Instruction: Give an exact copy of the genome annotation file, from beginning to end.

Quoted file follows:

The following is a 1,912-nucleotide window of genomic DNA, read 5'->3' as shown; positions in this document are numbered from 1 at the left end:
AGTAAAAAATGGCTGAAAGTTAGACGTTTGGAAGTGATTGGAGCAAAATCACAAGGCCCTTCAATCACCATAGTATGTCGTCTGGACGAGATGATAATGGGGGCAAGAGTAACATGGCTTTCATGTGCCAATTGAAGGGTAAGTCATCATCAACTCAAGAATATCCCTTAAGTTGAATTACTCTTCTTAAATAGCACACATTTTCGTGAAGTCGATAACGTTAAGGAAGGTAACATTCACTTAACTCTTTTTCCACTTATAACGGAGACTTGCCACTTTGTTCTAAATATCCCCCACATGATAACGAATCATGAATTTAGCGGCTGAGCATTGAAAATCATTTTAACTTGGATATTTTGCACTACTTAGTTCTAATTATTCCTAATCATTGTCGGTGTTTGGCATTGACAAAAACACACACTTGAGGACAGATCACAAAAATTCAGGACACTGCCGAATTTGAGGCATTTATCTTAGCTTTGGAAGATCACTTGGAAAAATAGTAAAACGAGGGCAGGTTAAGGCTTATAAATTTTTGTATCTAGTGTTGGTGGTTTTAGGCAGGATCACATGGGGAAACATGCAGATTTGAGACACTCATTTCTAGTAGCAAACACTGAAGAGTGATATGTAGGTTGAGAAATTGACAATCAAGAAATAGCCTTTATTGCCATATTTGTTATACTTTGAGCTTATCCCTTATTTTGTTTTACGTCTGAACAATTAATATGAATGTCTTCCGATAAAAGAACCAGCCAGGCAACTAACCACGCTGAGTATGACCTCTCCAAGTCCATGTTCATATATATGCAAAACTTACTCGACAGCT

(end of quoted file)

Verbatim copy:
The following is a 1,912-nucleotide window of genomic DNA, read 5'->3' as shown; positions in this document are numbered from 1 at the left end:
AGTAAAAAATGGCTGAAAGTTAGACGTTTGGAAGTGATTGGAGCAAAATCACAAGGCCCTTCAATCACCATAGTATGTCGTCTGGACGAGATGATAATGGGGGCAAGAGTAACATGGCTTTCATGTGCCAATTGAAGGGTAAGTCATCATCAACTCAAGAATATCCCTTAAGTTGAATTACTCTTCTTAAATAGCACACATTTTCGTGAAGTCGATAACGTTAAGGAAGGTAACATTCACTTAACTCTTTTTCCACTTATAACGGAGACTTGCCACTTTGTTCTAAATATCCCCCACATGATAACGAATCATGAATTTAGCGGCTGAGCATTGAAAATCATTTTAACTTGGATATTTTGCACTACTTAGTTCTAATTATTCCTAATCATTGTCGGTGTTTGGCATTGACAAAAACACACACTTGAGGACAGATCACAAAAATTCAGGACACTGCCGAATTTGAGGCATTTATCTTAGCTTTGGAAGATCACTTGGAAAAATAGTAAAACGAGGGCAGGTTAAGGCTTATAAATTTTTGTATCTAGTGTTGGTGGTTTTAGGCAGGATCACATGGGGAAACATGCAGATTTGAGACACTCATTTCTAGTAGCAAACACTGAAGAGTGATATGTAGGTTGAGAAATTGACAATCAAGAAATAGCCTTTATTGCCATATTTGTTATACTTTGAGCTTATCCCTTATTTTGTTTTACGTCTGAACAATTAATATGAATGTCTTCCGATAAAAGAACCAGCCAGGCAACTAACCACGCTGAGTATGACCTCTCCAAGTCCATGTTCATATATATGCAAAACTTACTCGACAGCT